Ontario Court Rules on Barrick's El Morro Claims

In January 2010, Barrick Gold Corporation commenced a claim against New Gold Inc. and Goldcorp Inc., and subsequently amended its claim to also add Xstrata Copper as a defendant. The claim arose out of the alleged breach of a conditional agree-ment for the sale by Xstrata to Barrick of its 70 per cent interest in the Chilean copper/gold project known as El Morro. New Gold held the remaining 30 per cent interest in the project and a right of first refusal over Xstrata's 70 per cent interest. Barrick sought a declaration that it was entitled to the 70 per cent interest in El Morro or, instead, around $750,000,000 in damages.

The dispute arose after Xstrata had agreed to sell its 70 per cent interest in the El Morro project to Barrick for $463,000,000, conditional upon the non-exercise by New Gold of its right of first refusal provided for under the Xstrata/New Gold shareholders agreement. New Gold had 60 days to decide whether it wanted to exercise its right of first refusal over the 70 per cent interest in El Morro. Following a value-maximization process undertaken by New Gold, Goldcorp and New Gold agreed to a transaction whereby New Gold would exercise the right of first refusal and acquire the 70 per cent interest from Xstrata with financing for the $463,000,000 purchase price provided by Goldcorp, and subsequently sell the 70 per cent interest to Goldcorp.

Goldcorp also agreed to pay an additional $50,000,000 to New Gold and provide certain enhancements to the terms of the shareholders agreement.

New Gold exercised its right of first refusal. The Goldcorp/New Gold agreement was publicly disclosed in January, 2010.

Barrick immediately placed all parties on notice that it viewed this to be an illegal use of the right of first refusal under Chilean law, which governed both the shareholders agreement and the Xstrata/Barrick conditional sale agreement. In particular, Barrick alleged that the arrangements between New Gold and Goldcorp breached the restrictions on the transfer of rights and interests under the shareholders agreement. Before the serial transactions were closed, Barrick brought claims against all parties. Xstrata and New Gold rejected Barrick's claims concerning the validity/legality of the exercise of the right of first refusal and proceeded to close their transaction for the transfer of the 70 per cent interest in El Morro. New Gold subsequently closed its transaction with Goldcorp, after which Goldcorp and New Gold were, respectively, the 70/30 per cent owners of El Morro.

Barrick's primary claim was for specific performance of the Xstrata/Barrick Sale Agreement and the transfer to it of the 70 per cent interest in El Morro, and in the alternative, damages in the amount of approximately $750,000,000 based on Barrick's assertion that the value of the 70 per cent interest had grown substantially based on increased forecasted copper and gold prices. Barrick's claims against New Gold and Goldcorp were chiefly based on principles of inducing breach of contract, unlawful interference with economic interests, conspiracy to injure, restitution and unjust enrichment, while the claim against Xstrata was primarily for breach of the Xstrata/Barrick Sale Agreement.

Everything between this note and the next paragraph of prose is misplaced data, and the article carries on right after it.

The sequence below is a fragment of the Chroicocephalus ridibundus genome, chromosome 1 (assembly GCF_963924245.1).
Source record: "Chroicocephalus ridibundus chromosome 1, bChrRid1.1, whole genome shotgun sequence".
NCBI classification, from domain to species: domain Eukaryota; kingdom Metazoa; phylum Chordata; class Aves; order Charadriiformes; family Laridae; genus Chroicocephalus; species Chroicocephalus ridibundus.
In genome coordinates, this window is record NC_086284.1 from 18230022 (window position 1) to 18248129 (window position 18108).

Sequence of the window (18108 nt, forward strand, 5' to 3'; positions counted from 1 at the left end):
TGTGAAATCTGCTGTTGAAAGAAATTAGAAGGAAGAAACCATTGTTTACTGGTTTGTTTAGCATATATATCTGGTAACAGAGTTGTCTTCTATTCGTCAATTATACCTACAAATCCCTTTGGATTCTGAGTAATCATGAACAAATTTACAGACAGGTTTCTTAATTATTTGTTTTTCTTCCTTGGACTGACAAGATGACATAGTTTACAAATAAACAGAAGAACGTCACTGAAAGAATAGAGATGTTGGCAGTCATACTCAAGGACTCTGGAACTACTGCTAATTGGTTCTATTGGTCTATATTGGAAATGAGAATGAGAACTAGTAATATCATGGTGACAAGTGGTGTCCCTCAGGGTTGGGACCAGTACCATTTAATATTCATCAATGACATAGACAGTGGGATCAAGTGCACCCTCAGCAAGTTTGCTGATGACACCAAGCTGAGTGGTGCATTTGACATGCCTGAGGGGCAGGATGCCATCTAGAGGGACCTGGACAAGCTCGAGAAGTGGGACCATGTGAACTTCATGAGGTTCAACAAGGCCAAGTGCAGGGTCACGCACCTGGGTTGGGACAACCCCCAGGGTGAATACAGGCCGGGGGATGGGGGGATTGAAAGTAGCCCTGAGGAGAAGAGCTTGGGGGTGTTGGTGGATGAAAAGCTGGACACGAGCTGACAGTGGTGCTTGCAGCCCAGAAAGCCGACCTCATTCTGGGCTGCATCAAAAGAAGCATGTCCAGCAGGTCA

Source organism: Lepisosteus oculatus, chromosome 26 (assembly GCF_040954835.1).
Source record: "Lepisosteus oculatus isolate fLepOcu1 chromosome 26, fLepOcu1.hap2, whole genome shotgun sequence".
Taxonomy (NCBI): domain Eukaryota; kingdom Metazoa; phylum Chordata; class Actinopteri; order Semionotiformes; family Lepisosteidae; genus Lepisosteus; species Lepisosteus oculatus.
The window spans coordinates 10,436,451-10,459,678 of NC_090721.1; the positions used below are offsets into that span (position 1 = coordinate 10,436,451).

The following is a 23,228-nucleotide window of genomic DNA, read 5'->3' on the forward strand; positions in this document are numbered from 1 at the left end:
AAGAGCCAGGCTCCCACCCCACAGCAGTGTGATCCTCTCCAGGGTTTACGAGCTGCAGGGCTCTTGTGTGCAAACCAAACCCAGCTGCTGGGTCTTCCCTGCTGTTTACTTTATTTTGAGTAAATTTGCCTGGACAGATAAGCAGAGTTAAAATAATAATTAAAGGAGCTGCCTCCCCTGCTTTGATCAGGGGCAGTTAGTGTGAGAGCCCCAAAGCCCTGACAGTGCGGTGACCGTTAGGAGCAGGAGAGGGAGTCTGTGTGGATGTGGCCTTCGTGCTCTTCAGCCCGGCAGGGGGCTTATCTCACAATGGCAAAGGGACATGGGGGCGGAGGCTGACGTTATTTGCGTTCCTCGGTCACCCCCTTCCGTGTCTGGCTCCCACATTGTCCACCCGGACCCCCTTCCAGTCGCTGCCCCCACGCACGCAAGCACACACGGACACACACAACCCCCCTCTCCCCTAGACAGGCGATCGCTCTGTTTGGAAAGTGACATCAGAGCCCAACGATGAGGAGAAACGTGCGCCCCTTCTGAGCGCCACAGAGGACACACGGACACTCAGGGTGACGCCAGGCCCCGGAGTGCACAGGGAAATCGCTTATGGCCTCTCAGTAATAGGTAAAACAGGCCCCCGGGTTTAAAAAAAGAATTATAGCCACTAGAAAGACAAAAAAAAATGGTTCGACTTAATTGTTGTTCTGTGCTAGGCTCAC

On June 26, 2012, Justice Herman Wilton-Siegel of the Commercial List of the Ontario Superior Court of Justice dismissed all of Barrick's claims. The Court accepted the defendants' arguments, holding that Xstrata had not breached its sale contract with Barrick as New Gold's exercise of its right of first refusal did not breach the restrictions on transfer in the shareholders agreement and was not otherwise prohibited under Chilean law. New Gold's exercise of the right of first refusal and the sub-sequent transactions contemplated by the agreement between New Gold and Goldcorp were therefore proper and valid, and there was no basis for imposing tort liability on New Gold or Goldcorp. The Court dismissed Barrick's allegations that Xstrata had acted in bad faith in honouring New Gold's right of first refusal. Further, the Court held that even if Barrick had been entitled to a remedy, the appropriate relief would have been a transfer of the 70 per cent interest from Goldcorp back to Barrick via Xstrata, rather than any damages being paid by the defendants.

Xstrata was represented by McCarthy Tétrault LLP with a team led by David Hamer and that included Harry Under-wood, Junior Sirivar, Brendan Brammall, Richard Miner, Brandon Kain, Amy Archer, Arezou Farivar, Sharon Kour and Johnathan Landry.

Goldcorp was represented by Osler, Hoskin & Harcourt LLP with a team led by Mark Gelowitz and that included Allan Coleman, Geoffrey Hunnisett and Aislinn Reid.

New Gold was represented by Goodmans LLP with a team led by Benjamin Zarnett and that included Jessica Kimmel and Melanie Ouanounou.

Barrick was represented by Paliare Roland Rosenberg Rothstein LLP with a team led by Chris Paliare and that included Gordon Capern, Odette Soriano, Karen Jones, Tina Lie and Alysha Shore.